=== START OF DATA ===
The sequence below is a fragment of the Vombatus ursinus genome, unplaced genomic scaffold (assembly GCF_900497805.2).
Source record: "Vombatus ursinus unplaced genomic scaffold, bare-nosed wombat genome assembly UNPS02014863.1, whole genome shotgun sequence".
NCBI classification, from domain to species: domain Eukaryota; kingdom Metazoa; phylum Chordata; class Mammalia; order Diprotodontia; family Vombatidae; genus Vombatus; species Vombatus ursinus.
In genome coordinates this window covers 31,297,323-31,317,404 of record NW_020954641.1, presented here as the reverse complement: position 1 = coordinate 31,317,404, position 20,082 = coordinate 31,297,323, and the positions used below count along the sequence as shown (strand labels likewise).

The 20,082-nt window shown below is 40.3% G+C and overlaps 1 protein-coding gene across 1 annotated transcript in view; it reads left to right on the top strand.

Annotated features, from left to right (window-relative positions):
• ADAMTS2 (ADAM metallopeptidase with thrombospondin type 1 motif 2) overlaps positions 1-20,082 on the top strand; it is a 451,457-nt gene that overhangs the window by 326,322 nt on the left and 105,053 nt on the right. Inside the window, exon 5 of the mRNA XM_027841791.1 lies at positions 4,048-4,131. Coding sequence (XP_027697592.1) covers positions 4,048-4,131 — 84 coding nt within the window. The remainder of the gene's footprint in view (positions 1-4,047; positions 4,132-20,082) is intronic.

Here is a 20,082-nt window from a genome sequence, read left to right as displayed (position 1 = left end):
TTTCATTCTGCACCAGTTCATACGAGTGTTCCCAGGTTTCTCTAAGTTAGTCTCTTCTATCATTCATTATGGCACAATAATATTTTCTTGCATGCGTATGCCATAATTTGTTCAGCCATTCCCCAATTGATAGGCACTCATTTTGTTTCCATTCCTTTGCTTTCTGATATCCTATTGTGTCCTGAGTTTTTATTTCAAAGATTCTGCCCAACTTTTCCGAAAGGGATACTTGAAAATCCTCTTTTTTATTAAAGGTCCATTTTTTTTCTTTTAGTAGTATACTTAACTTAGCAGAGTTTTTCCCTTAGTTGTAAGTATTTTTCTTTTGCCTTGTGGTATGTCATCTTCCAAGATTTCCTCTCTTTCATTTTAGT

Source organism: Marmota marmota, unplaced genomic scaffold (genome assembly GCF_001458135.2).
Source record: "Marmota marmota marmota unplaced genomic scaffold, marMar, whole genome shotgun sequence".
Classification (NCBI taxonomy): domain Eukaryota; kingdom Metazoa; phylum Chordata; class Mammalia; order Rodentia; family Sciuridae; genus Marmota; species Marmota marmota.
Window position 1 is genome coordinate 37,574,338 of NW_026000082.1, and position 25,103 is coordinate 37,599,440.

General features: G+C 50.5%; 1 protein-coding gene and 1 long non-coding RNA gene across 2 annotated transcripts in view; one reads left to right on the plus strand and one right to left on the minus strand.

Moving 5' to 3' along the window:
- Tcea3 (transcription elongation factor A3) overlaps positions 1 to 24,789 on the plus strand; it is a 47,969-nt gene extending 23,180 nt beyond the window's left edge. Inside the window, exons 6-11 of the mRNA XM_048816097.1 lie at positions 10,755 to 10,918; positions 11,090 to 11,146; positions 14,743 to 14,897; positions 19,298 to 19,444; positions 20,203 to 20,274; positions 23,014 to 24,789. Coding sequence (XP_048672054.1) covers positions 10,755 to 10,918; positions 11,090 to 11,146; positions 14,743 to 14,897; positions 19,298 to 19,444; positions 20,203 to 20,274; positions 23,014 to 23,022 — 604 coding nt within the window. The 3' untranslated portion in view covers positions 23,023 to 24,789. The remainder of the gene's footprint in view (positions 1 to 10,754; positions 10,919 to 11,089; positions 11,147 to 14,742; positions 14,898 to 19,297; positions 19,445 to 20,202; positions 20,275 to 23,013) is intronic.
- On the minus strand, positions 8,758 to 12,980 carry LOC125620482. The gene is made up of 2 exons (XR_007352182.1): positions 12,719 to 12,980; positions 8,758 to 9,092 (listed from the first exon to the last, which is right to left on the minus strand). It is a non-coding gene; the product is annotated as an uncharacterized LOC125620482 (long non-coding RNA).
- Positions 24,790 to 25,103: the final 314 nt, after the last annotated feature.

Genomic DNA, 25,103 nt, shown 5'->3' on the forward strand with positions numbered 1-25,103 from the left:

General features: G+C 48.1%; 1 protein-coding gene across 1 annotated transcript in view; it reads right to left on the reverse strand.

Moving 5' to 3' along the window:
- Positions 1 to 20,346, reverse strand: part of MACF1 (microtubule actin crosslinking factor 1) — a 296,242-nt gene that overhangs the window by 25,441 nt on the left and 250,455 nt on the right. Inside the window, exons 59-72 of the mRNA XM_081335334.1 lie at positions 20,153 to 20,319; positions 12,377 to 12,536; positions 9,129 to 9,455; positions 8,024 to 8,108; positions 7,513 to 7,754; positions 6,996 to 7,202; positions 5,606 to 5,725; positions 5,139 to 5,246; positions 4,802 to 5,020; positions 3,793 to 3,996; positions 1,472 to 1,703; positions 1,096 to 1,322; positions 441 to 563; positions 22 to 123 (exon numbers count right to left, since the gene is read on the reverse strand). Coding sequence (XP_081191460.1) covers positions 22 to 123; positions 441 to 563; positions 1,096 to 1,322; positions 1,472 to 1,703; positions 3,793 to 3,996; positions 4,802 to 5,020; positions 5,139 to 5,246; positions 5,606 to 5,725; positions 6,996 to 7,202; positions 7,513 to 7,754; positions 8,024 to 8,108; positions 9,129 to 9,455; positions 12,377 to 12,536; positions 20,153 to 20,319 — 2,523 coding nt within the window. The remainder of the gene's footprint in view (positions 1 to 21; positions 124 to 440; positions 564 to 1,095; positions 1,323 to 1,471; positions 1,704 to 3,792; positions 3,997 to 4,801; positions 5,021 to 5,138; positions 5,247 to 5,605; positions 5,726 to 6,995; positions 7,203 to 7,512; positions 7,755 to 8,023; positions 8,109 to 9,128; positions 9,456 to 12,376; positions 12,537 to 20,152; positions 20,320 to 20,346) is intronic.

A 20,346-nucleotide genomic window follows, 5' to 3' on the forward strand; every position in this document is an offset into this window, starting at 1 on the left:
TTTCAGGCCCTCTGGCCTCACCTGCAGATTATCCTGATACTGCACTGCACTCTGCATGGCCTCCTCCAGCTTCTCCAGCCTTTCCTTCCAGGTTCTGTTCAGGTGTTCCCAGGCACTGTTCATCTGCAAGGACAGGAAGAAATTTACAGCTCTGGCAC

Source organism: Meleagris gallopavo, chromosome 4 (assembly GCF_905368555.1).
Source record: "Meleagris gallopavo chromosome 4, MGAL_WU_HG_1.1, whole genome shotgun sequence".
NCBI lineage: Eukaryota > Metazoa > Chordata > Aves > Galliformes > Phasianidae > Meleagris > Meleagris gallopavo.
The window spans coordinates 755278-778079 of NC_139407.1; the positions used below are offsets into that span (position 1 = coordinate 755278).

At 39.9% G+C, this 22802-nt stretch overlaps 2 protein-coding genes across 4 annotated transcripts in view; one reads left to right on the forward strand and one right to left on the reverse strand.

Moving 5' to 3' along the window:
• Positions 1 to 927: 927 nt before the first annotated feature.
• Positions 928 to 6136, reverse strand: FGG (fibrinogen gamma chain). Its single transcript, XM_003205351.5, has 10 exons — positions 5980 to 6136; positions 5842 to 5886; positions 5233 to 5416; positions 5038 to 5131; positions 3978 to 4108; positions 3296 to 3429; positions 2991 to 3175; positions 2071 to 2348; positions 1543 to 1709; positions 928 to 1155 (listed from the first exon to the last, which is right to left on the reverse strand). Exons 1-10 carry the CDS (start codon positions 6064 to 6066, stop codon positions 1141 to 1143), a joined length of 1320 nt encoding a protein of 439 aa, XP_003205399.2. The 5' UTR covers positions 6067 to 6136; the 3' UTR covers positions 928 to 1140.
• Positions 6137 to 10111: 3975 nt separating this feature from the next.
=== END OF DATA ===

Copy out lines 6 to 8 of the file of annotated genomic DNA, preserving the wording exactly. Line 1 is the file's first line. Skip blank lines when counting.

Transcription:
Annotated features, from left to right (window-relative positions):
• ADAMTS2 (ADAM metallopeptidase with thrombospondin type 1 motif 2) overlaps positions 1-20,082 on the top strand; it is a 451,457-nt gene that overhangs the window by 326,322 nt on the left and 105,053 nt on the right. Inside the window, exon 5 of the mRNA XM_027841791.1 lies at positions 4,048-4,131. Coding sequence (XP_027697592.1) covers positions 4,048-4,131 — 84 coding nt within the window. The remainder of the gene's footprint in view (positions 1-4,047; positions 4,132-20,082) is intronic.

Here is a 20,082-nt window from a genome sequence, read left to right as displayed (position 1 = left end):